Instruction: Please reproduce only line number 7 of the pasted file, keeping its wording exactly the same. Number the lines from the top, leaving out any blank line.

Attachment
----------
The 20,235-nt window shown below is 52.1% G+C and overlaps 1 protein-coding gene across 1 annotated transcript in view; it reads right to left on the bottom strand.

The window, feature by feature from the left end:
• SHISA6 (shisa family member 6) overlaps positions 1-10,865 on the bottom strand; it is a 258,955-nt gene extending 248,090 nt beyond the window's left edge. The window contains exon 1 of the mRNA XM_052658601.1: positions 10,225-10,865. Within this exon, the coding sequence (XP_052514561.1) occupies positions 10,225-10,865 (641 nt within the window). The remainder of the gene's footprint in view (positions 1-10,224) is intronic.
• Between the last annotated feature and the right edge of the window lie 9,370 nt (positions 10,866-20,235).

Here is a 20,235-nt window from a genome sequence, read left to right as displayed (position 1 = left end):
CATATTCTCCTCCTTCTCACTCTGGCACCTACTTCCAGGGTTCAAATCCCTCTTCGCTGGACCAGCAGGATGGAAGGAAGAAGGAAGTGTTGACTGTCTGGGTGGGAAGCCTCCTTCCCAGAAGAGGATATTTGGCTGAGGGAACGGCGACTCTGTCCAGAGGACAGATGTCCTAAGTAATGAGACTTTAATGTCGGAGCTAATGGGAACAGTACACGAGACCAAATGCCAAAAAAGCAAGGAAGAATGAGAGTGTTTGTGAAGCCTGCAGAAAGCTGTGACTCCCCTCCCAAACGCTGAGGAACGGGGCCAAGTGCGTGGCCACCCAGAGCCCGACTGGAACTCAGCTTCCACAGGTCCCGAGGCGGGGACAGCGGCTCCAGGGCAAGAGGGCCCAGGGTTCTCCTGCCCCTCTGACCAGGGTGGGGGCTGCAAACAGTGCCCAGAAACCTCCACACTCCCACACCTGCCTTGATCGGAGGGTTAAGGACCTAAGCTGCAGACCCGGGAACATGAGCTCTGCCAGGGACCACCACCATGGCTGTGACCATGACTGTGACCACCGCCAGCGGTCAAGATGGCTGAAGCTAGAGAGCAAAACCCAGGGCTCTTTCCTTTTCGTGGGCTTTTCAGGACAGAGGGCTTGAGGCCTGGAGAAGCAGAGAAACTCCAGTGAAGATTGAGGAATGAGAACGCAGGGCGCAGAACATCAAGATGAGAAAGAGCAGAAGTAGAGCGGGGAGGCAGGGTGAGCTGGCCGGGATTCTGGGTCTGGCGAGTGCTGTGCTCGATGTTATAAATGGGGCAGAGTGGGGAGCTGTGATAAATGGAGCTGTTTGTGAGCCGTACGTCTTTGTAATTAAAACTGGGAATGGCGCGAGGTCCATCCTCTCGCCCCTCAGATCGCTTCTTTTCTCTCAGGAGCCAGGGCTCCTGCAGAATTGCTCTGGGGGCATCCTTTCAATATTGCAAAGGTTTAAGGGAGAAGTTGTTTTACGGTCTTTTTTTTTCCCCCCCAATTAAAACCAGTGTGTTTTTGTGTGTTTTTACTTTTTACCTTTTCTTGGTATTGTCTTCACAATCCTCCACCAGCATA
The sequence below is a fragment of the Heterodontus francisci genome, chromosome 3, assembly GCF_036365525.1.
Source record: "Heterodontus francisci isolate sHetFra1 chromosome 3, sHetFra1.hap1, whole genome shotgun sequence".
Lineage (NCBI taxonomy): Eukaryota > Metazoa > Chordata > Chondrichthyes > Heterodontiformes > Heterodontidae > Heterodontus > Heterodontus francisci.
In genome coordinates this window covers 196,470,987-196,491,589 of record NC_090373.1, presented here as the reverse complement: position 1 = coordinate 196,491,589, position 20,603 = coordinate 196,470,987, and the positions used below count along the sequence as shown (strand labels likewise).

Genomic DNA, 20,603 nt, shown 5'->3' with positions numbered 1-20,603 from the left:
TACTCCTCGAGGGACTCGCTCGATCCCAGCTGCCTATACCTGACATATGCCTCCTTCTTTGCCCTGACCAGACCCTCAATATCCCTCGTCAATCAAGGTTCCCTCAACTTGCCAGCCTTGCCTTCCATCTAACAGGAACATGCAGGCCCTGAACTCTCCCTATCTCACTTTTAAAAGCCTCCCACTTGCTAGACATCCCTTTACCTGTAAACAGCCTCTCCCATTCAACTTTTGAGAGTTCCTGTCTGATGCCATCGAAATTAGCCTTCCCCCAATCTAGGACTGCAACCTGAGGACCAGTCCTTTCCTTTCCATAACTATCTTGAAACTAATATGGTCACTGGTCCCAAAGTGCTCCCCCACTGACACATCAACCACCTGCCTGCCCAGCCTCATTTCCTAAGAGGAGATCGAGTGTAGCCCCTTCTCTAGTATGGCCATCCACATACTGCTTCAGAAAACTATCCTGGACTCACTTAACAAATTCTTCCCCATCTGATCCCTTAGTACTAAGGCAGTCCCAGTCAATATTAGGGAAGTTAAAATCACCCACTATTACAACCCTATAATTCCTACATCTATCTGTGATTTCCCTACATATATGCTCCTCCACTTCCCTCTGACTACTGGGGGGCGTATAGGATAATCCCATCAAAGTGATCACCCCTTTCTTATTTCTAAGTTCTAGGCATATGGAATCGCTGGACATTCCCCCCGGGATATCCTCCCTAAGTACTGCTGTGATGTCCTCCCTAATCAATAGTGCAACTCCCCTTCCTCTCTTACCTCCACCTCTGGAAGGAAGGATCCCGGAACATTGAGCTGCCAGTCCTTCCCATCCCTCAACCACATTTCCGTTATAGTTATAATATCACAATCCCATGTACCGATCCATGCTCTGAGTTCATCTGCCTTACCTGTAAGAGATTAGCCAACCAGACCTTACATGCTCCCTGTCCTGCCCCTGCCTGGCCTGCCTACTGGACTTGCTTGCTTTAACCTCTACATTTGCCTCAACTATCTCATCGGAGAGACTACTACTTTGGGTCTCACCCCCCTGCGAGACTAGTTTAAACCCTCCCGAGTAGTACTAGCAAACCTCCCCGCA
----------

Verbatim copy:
The sequence below is a fragment of the Heterodontus francisci genome, chromosome 3, assembly GCF_036365525.1.